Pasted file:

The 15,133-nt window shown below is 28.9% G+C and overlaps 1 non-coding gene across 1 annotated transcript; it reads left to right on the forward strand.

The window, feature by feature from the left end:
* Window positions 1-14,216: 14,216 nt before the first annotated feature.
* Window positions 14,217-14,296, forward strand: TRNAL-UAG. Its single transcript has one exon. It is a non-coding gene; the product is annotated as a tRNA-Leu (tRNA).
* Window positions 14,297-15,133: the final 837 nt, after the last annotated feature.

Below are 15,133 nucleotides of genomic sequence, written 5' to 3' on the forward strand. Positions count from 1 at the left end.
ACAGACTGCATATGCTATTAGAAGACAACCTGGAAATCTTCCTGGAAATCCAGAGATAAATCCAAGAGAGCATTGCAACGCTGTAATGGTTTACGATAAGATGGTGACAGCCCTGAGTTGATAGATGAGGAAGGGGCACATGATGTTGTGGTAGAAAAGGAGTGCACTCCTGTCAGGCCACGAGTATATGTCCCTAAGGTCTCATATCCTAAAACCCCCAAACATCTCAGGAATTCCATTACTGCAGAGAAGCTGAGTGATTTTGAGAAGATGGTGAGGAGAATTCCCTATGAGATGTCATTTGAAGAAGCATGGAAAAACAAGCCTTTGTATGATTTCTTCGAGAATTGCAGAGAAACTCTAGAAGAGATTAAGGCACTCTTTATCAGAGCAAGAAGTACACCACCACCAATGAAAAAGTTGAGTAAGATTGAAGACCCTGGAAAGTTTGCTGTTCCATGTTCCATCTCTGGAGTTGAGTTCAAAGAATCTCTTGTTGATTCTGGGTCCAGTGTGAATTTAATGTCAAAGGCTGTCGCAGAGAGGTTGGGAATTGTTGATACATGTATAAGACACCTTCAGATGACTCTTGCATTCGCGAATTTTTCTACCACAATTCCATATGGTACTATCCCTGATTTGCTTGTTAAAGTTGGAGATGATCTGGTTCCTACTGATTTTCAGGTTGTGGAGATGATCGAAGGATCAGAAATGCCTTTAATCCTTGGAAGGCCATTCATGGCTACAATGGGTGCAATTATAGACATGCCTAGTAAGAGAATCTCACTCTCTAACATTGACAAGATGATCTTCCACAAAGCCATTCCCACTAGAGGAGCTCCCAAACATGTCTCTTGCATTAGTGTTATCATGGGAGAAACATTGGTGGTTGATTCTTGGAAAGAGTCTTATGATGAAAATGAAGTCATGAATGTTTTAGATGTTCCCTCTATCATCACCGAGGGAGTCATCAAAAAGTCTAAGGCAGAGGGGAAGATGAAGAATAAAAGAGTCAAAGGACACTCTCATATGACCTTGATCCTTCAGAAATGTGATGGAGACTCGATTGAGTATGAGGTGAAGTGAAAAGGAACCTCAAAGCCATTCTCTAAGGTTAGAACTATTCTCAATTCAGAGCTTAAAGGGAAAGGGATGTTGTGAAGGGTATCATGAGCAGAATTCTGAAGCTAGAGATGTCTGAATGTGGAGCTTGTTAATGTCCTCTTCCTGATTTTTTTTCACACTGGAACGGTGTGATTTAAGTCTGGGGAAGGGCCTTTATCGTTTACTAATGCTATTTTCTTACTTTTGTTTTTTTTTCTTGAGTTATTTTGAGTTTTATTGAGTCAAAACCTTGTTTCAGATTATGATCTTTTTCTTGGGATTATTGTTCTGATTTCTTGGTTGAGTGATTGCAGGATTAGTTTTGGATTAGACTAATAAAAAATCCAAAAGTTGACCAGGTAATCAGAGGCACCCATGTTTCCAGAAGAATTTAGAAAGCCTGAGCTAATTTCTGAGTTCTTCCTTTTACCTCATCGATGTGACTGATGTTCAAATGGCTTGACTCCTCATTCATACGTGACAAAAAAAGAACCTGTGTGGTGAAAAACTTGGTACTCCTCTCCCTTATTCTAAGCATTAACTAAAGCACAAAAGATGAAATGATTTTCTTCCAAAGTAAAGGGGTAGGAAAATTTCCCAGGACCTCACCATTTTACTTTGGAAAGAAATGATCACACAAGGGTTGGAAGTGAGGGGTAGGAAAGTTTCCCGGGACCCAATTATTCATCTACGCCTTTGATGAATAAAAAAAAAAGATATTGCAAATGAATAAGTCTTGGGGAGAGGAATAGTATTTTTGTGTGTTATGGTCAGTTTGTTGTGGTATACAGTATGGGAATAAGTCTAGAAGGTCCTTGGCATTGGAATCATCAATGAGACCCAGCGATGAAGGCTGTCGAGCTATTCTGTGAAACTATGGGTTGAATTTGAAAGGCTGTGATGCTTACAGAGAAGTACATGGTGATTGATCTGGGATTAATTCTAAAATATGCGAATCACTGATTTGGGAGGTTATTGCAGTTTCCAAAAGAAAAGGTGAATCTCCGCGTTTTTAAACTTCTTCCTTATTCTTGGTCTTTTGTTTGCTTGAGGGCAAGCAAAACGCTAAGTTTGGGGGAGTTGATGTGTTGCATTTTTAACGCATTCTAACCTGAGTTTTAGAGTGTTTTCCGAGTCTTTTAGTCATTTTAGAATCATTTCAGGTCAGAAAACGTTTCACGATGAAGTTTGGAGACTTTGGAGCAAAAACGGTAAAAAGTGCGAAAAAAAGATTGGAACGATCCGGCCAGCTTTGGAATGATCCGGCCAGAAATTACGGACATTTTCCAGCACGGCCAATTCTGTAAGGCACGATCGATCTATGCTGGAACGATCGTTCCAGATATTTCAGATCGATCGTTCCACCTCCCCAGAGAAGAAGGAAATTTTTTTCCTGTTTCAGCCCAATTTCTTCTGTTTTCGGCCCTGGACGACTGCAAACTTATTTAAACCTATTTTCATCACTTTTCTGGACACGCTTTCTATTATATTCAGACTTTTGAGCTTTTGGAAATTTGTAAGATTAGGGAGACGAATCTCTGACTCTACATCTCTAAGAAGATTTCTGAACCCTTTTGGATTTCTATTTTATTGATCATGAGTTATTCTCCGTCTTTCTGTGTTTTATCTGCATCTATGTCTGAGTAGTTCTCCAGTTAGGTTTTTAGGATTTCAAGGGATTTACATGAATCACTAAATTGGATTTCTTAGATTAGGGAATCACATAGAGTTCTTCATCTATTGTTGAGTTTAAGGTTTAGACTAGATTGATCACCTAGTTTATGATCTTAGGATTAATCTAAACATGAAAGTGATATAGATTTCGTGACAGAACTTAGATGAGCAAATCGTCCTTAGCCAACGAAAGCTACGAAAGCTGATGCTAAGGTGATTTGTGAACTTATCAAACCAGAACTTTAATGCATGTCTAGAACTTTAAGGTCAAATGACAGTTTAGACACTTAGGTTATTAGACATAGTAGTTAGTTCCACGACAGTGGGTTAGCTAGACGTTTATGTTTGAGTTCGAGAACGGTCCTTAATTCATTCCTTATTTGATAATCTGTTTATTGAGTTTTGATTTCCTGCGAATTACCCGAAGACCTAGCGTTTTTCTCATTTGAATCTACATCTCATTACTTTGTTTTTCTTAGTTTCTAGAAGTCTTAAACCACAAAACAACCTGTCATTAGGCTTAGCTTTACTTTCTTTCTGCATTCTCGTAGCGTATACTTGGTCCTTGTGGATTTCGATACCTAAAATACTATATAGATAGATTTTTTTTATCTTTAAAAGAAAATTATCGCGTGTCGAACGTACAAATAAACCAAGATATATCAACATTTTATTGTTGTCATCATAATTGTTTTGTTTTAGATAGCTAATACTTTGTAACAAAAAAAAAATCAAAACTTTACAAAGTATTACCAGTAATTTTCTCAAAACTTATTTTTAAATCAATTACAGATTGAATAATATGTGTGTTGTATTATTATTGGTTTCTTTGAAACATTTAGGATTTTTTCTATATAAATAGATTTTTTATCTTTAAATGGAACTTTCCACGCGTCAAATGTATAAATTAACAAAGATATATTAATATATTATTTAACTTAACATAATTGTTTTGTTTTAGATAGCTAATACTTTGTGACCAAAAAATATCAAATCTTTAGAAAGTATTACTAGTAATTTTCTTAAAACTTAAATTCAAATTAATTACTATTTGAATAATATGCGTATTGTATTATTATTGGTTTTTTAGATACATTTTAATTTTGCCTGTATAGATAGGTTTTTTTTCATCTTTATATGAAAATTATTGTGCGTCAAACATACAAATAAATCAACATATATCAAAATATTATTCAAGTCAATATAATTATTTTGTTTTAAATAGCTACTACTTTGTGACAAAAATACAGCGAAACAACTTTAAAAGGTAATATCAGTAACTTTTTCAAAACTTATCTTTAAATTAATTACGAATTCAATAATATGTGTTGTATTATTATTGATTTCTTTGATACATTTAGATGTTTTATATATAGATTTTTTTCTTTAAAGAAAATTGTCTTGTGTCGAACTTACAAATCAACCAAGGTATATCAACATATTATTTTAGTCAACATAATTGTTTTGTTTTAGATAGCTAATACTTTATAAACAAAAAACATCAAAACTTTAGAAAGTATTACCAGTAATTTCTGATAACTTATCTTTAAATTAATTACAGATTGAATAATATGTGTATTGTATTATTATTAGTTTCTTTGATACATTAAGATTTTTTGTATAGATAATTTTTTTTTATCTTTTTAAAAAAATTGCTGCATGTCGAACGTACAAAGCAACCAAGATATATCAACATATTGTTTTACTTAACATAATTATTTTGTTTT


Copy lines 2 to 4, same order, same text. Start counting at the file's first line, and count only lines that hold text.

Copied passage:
The window, feature by feature from the left end:
* Window positions 1-14,216: 14,216 nt before the first annotated feature.
* Window positions 14,217-14,296, forward strand: TRNAL-UAG. Its single transcript has one exon. It is a non-coding gene; the product is annotated as a tRNA-Leu (tRNA).